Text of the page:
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Glycoprotein IV-independent adhesion of sickle red blood cells to immobilized thrombospondin under flow conditions.
Blood. 1996 Jun 01; 87(11):4862-70.Blood

Abstract

The abnormal adherence of red blood cells (RBC to the blood vessel wall is believed to contribute to the vascular occlusion observed in patients with sickle call anemia. The cell adhesion receptors GPIV (CD36) and integrin alpha 4 beta 1 (CD49d/CD29) were previously identified on circulating sickle reticulocytes, and shown to mediate sickle RBC adhesion to the endothelium. The presence of damaged endothelium in these patients suggests that exposed extracellular matrix proteins could provide a potential substrate for sickle RBC adhesion. To determine whether RBC adhesion receptors could mediate adhesion to extracellular matrix proteins, we tested their ability to adhere to a variety of immobilized, purified proteins under flow conditions. Neither sickle nor normal RBC adhered to fibronectin, vitronectin, fibrinogen, or collagen. In contrast, we observed substantial adhesion of sickle but not normal RBC to thrombospondin (TSP). The adhesion was not inhibited with known antagonists of the GPIV-TSP interaction, nor by inhibitors of several other known binding domains in TSP. Moreover, the adhesion was resistant to inhibition by soluble TSP, suggesting that immobilization of TSP exposes an adhesive site that is cryptic on TSP in solution. However, the glycosaminoglycans, chondroitin sulfate A, and dextran sulfate were potent inhibitors of this adhesion. These results suggest that a mechanism distinct from GPIV is responsible for sickle RBC adhesion to immobilized TSP under flow conditions.

Authors+Show Affiliations

Department of Pharmacology, The University of North Carolina at Chapel Hill 27599-7365, USA.No affiliation info availableNo affiliation info availableNo affiliation info availableNo affiliation info available

Pub Type(s)

Journal Article
Research Support, U.S. Gov't, P.H.S.

Language

eng

PubMed ID

8639860

Citation

Joneckis, C C., et al. "Glycoprotein IV-independent Adhesion of Sickle Red Blood Cells to Immobilized Thrombospondin Under Flow Conditions." Blood, vol. 87, no. 11, 1996, pp. 4862-70.
Joneckis CC, Shock DD, Cunningham ML, et al. Glycoprotein IV-independent adhesion of sickle red blood cells to immobilized thrombospondin under flow conditions. Blood. 1996;87(11):4862-70.
Joneckis, C. C., Shock, D. D., Cunningham, M. L., Orringer, E. P., & Parise, L. V. (1996). Glycoprotein IV-independent adhesion of sickle red blood cells to immobilized thrombospondin under flow conditions. Blood, 87(11), 4862-70.
Joneckis CC, et al. Glycoprotein IV-independent Adhesion of Sickle Red Blood Cells to Immobilized Thrombospondin Under Flow Conditions. Blood. 1996 Jun 1;87(11):4862-70. PubMed PMID: 8639860.
* Article titles in AMA citation format should be in sentence-case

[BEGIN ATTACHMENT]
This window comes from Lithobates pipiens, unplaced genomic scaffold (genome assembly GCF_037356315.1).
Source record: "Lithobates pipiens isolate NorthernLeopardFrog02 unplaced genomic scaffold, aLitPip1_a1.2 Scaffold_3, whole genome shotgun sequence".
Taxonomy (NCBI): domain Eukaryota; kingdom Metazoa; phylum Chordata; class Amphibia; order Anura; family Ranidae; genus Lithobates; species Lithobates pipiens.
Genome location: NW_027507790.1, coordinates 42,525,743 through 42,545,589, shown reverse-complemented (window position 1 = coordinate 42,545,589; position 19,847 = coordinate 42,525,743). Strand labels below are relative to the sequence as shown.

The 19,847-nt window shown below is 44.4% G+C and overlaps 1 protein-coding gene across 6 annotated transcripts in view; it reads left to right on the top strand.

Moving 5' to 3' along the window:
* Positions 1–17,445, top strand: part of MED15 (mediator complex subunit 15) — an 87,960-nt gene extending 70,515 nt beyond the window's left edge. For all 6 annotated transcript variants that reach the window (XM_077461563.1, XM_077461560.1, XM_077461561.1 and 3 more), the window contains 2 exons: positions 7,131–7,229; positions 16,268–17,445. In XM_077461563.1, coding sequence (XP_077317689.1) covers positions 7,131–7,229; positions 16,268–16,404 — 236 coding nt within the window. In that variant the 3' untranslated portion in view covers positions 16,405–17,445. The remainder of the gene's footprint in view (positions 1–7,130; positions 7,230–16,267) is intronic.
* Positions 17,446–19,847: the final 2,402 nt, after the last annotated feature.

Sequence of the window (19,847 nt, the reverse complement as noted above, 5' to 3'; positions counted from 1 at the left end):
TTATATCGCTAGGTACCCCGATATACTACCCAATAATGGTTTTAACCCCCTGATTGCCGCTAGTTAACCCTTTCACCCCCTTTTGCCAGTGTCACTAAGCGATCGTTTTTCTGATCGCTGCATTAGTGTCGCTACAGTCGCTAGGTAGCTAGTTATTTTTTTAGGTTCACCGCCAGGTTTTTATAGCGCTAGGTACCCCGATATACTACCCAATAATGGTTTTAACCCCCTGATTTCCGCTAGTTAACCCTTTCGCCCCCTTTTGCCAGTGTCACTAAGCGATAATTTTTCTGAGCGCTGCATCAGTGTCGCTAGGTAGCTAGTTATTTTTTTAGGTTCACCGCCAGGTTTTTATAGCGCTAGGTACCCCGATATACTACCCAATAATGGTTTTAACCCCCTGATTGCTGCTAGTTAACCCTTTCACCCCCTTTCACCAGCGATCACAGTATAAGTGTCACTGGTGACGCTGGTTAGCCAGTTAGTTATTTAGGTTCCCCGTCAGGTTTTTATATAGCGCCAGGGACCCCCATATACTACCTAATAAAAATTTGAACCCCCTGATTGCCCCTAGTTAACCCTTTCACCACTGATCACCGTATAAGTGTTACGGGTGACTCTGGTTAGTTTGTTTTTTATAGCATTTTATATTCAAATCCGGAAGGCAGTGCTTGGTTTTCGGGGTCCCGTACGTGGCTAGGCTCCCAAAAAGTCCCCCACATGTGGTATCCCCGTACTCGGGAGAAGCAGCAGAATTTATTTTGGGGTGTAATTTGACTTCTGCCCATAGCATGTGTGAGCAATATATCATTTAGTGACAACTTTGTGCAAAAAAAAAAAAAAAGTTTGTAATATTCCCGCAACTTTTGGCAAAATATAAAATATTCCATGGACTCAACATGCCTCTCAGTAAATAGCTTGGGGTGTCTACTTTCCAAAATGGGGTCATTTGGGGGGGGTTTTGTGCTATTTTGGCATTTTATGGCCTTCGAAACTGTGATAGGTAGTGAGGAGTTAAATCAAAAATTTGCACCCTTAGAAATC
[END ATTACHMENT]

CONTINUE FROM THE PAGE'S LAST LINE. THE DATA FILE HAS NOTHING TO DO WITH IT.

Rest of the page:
TY - JOUR T1 - Glycoprotein IV-independent adhesion of sickle red blood cells to immobilized thrombospondin under flow conditions. AU - Joneckis,C C, AU - Shock,D D, AU - Cunningham,M L, AU - Orringer,E P, AU - Parise,L V, PY - 1996/6/1/pubmed PY - 1996/6/1/medline PY - 1996/6/1/entrez SP - 4862 EP - 70 JF - Blood JO - Blood VL - 87 IS - 11 N2 - The abnormal adherence of red blood cells (RBC to the blood vessel wall is believed to contribute to the vascular occlusion observed in patients with sickle call anemia. The cell adhesion receptors GPIV (CD36) and integrin alpha 4 beta 1 (CD49d/CD29) were previously identified on circulating sickle reticulocytes, and shown to mediate sickle RBC adhesion to the endothelium. The presence of damaged endothelium in these patients suggests that exposed extracellular matrix proteins could provide a potential substrate for sickle RBC adhesion. To determine whether RBC adhesion receptors could mediate adhesion to extracellular matrix proteins, we tested their ability to adhere to a variety of immobilized, purified proteins under flow conditions. Neither sickle nor normal RBC adhered to fibronectin, vitronectin, fibrinogen, or collagen. In contrast, we observed substantial adhesion of sickle but not normal RBC to thrombospondin (TSP). The adhesion was not inhibited with known antagonists of the GPIV-TSP interaction, nor by inhibitors of several other known binding domains in TSP. Moreover, the adhesion was resistant to inhibition by soluble TSP, suggesting that immobilization of TSP exposes an adhesive site that is cryptic on TSP in solution. However, the glycosaminoglycans, chondroitin sulfate A, and dextran sulfate were potent inhibitors of this adhesion. These results suggest that a mechanism distinct from GPIV is responsible for sickle RBC adhesion to immobilized TSP under flow conditions. SN - 0006-4971 UR - https://www.unboundmedicine.com/medline/citation/8639860/Glycoprotein_IV_independent_adhesion_of_sickle_red_blood_cells_to_immobilized_thrombospondin_under_flow_conditions_ L2 - https://linkinghub.elsevier.com/retrieve/pii/S0006-4971(20)63650-3 DB - PRIME DP - Unbound Medicine ER -